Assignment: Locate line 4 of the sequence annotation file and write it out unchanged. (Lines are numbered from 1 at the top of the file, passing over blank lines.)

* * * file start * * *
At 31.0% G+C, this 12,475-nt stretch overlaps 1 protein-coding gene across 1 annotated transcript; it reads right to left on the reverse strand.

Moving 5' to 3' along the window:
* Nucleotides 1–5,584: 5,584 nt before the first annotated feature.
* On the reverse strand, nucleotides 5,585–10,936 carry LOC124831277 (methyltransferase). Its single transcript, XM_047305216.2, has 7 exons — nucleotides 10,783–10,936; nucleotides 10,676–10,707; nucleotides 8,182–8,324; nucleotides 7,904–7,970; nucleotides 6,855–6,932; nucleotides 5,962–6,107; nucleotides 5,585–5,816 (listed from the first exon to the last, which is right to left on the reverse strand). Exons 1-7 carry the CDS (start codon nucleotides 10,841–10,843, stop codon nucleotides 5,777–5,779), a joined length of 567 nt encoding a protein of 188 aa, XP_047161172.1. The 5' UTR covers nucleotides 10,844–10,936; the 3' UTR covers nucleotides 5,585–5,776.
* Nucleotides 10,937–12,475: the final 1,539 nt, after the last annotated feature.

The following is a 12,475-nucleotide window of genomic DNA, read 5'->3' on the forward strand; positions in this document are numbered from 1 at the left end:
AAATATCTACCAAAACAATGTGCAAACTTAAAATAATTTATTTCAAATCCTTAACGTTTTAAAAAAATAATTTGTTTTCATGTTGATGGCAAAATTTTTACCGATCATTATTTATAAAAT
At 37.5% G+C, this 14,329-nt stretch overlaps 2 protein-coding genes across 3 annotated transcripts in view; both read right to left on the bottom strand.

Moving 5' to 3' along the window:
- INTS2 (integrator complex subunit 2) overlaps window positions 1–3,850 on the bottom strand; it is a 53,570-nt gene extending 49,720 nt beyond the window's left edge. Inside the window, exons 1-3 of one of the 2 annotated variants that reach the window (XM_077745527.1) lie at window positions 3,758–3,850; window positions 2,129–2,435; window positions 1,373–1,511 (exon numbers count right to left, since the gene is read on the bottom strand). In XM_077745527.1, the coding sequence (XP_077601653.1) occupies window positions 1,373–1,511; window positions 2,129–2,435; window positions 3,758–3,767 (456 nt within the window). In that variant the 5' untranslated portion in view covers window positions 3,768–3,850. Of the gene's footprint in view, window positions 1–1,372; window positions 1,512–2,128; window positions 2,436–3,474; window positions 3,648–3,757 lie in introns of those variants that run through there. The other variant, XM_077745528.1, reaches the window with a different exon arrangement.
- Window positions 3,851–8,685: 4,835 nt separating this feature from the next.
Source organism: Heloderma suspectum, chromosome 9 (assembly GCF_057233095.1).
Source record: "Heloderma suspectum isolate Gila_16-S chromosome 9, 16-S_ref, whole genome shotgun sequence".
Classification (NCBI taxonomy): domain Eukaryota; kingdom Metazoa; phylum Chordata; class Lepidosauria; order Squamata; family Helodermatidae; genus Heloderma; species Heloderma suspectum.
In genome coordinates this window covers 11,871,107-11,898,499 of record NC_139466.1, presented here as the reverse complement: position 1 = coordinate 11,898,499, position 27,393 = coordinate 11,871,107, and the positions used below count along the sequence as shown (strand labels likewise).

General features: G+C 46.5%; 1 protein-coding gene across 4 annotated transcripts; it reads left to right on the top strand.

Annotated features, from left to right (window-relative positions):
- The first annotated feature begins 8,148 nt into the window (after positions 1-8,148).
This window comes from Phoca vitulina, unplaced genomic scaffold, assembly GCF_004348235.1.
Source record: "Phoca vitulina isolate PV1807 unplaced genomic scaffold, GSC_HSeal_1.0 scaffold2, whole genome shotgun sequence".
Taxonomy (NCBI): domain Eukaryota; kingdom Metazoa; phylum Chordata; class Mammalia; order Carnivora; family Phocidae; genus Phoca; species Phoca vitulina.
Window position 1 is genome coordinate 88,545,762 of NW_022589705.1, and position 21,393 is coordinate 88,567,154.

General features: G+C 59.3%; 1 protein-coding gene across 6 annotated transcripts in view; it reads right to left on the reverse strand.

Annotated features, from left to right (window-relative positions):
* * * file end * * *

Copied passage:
* On the reverse strand, nucleotides 5,585–10,936 carry LOC124831277 (methyltransferase). Its single transcript, XM_047305216.2, has 7 exons — nucleotides 10,783–10,936; nucleotides 10,676–10,707; nucleotides 8,182–8,324; nucleotides 7,904–7,970; nucleotides 6,855–6,932; nucleotides 5,962–6,107; nucleotides 5,585–5,816 (listed from the first exon to the last, which is right to left on the reverse strand). Exons 1-7 carry the CDS (start codon nucleotides 10,841–10,843, stop codon nucleotides 5,777–5,779), a joined length of 567 nt encoding a protein of 188 aa, XP_047161172.1. The 5' UTR covers nucleotides 10,844–10,936; the 3' UTR covers nucleotides 5,585–5,776.